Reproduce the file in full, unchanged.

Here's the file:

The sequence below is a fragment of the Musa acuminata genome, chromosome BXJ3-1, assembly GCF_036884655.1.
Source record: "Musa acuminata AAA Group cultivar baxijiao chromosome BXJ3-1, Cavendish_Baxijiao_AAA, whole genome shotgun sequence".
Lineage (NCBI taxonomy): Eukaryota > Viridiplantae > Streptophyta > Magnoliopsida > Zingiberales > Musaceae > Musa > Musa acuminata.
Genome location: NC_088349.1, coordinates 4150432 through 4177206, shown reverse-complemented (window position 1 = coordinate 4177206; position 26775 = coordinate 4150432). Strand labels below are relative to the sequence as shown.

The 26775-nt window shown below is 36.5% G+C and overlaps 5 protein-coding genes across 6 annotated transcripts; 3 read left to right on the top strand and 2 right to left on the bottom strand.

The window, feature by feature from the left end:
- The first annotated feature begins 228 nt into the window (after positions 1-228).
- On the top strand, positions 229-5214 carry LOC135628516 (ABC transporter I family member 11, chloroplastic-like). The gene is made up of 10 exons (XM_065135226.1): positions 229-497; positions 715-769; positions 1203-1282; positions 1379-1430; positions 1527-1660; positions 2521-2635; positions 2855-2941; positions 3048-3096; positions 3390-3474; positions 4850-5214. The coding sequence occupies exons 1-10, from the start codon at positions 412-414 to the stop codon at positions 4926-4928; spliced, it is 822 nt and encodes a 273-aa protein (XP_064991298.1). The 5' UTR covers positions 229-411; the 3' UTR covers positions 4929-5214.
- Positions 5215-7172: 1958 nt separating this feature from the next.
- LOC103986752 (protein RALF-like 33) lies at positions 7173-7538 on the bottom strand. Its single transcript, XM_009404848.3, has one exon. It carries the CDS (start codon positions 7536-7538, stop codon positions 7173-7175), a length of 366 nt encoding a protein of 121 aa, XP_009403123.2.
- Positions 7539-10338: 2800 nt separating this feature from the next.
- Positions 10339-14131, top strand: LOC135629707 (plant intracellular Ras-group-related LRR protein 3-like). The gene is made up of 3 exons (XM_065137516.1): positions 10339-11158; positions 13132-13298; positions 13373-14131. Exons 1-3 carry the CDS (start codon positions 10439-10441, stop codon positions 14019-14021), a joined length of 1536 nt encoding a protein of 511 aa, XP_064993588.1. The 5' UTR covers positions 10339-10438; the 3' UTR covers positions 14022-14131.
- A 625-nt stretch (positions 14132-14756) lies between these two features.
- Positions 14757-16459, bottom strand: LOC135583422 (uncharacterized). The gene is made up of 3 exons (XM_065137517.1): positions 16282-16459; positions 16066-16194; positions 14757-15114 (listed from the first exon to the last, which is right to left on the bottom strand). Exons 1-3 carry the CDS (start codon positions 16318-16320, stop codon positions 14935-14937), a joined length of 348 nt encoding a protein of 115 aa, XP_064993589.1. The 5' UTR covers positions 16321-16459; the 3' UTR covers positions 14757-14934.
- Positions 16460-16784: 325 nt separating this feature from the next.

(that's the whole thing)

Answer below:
The sequence below is a fragment of the Musa acuminata genome, chromosome BXJ3-1, assembly GCF_036884655.1.
Source record: "Musa acuminata AAA Group cultivar baxijiao chromosome BXJ3-1, Cavendish_Baxijiao_AAA, whole genome shotgun sequence".
Lineage (NCBI taxonomy): Eukaryota > Viridiplantae > Streptophyta > Magnoliopsida > Zingiberales > Musaceae > Musa > Musa acuminata.
Genome location: NC_088349.1, coordinates 4150432 through 4177206, shown reverse-complemented (window position 1 = coordinate 4177206; position 26775 = coordinate 4150432). Strand labels below are relative to the sequence as shown.

The 26775-nt window shown below is 36.5% G+C and overlaps 5 protein-coding genes across 6 annotated transcripts; 3 read left to right on the top strand and 2 right to left on the bottom strand.

The window, feature by feature from the left end:
- The first annotated feature begins 228 nt into the window (after positions 1-228).
- On the top strand, positions 229-5214 carry LOC135628516 (ABC transporter I family member 11, chloroplastic-like). The gene is made up of 10 exons (XM_065135226.1): positions 229-497; positions 715-769; positions 1203-1282; positions 1379-1430; positions 1527-1660; positions 2521-2635; positions 2855-2941; positions 3048-3096; positions 3390-3474; positions 4850-5214. The coding sequence occupies exons 1-10, from the start codon at positions 412-414 to the stop codon at positions 4926-4928; spliced, it is 822 nt and encodes a 273-aa protein (XP_064991298.1). The 5' UTR covers positions 229-411; the 3' UTR covers positions 4929-5214.
- Positions 5215-7172: 1958 nt separating this feature from the next.
- LOC103986752 (protein RALF-like 33) lies at positions 7173-7538 on the bottom strand. Its single transcript, XM_009404848.3, has one exon. It carries the CDS (start codon positions 7536-7538, stop codon positions 7173-7175), a length of 366 nt encoding a protein of 121 aa, XP_009403123.2.
- Positions 7539-10338: 2800 nt separating this feature from the next.
- Positions 10339-14131, top strand: LOC135629707 (plant intracellular Ras-group-related LRR protein 3-like). The gene is made up of 3 exons (XM_065137516.1): positions 10339-11158; positions 13132-13298; positions 13373-14131. Exons 1-3 carry the CDS (start codon positions 10439-10441, stop codon positions 14019-14021), a joined length of 1536 nt encoding a protein of 511 aa, XP_064993588.1. The 5' UTR covers positions 10339-10438; the 3' UTR covers positions 14022-14131.
- A 625-nt stretch (positions 14132-14756) lies between these two features.
- Positions 14757-16459, bottom strand: LOC135583422 (uncharacterized). The gene is made up of 3 exons (XM_065137517.1): positions 16282-16459; positions 16066-16194; positions 14757-15114 (listed from the first exon to the last, which is right to left on the bottom strand). Exons 1-3 carry the CDS (start codon positions 16318-16320, stop codon positions 14935-14937), a joined length of 348 nt encoding a protein of 115 aa, XP_064993589.1. The 5' UTR covers positions 16321-16459; the 3' UTR covers positions 14757-14934.
- Positions 16460-16784: 325 nt separating this feature from the next.